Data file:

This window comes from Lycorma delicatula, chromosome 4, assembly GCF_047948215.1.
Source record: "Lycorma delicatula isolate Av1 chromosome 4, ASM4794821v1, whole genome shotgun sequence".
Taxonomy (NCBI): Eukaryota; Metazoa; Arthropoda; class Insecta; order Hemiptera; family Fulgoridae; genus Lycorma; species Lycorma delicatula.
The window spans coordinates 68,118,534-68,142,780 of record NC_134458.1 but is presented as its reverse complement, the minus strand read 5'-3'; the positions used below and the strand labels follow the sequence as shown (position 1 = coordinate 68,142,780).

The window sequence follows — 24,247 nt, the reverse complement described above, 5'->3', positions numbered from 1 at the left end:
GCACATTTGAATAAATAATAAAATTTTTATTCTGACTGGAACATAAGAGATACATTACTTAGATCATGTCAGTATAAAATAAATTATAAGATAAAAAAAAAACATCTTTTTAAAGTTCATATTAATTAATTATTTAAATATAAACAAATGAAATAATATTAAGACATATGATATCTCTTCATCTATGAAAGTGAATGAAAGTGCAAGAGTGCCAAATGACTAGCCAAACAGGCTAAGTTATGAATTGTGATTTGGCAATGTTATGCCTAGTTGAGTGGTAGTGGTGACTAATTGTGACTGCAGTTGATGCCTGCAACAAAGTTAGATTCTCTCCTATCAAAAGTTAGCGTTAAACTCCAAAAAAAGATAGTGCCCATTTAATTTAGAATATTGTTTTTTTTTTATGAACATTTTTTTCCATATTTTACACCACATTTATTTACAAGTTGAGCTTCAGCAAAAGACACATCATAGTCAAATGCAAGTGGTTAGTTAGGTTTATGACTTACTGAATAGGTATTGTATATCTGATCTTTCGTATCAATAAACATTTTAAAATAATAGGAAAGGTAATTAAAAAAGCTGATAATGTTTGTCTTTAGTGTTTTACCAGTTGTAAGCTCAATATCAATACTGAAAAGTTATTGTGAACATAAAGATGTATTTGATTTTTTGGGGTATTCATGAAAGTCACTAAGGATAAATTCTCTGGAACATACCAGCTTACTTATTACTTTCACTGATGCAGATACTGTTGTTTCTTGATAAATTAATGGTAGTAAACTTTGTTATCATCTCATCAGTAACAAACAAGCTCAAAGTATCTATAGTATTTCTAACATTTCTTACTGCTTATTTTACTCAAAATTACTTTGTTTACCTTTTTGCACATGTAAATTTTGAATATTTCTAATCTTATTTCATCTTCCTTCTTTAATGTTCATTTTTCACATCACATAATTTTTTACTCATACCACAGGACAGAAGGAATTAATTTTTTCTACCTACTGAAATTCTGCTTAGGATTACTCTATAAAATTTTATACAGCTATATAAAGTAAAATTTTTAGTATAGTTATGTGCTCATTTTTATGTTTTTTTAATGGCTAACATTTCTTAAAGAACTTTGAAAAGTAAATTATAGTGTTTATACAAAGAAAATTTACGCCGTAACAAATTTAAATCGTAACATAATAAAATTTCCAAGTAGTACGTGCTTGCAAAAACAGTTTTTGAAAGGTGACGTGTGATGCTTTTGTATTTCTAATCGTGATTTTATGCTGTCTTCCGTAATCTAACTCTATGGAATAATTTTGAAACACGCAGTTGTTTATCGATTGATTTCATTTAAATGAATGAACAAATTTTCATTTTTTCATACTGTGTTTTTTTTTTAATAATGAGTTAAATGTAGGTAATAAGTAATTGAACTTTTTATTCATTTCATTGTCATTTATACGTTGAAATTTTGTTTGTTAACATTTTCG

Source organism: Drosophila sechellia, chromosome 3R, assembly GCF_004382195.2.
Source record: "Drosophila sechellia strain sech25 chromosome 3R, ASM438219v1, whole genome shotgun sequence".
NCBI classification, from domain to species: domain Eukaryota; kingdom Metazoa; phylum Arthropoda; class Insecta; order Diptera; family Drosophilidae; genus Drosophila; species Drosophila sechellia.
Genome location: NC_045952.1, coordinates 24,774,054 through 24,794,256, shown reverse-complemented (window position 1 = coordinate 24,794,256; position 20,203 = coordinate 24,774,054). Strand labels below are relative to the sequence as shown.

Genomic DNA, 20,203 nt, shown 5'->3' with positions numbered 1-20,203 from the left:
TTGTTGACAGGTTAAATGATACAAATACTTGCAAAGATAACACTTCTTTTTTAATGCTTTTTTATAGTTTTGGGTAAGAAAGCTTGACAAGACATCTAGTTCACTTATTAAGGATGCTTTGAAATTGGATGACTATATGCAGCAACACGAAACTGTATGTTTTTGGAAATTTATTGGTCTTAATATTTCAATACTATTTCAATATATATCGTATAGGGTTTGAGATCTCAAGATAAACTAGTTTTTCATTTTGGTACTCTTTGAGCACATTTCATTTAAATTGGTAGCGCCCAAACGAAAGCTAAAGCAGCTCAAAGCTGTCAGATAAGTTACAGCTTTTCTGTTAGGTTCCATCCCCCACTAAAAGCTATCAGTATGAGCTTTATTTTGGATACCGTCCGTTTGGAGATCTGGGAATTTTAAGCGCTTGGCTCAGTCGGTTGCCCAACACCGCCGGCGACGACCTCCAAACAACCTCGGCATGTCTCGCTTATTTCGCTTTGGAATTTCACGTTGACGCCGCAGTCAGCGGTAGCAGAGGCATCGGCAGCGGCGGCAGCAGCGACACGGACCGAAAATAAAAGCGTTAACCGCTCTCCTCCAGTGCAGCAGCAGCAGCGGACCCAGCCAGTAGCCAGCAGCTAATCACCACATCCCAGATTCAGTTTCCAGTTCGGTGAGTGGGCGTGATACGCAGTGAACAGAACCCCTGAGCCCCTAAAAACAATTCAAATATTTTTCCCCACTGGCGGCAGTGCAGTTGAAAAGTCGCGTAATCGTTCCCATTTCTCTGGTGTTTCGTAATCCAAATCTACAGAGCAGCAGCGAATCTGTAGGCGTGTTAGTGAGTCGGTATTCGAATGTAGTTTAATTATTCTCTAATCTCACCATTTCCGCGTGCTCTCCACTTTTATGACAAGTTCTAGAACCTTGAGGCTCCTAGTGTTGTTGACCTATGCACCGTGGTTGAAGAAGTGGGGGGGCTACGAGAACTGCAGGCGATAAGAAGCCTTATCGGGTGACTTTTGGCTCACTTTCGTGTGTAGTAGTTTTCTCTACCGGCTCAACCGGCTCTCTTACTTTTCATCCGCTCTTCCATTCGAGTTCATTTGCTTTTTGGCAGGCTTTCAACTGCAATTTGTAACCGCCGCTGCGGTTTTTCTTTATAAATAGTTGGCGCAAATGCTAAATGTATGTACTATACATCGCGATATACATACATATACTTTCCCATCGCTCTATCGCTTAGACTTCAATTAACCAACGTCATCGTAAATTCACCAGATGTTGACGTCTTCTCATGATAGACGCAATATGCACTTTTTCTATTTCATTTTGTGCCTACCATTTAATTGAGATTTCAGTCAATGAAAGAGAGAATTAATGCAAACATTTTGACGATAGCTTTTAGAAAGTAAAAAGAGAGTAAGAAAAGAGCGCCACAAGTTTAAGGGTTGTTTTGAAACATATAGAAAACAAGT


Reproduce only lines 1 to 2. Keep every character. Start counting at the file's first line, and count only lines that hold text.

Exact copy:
This window comes from Lycorma delicatula, chromosome 4, assembly GCF_047948215.1.
Source record: "Lycorma delicatula isolate Av1 chromosome 4, ASM4794821v1, whole genome shotgun sequence".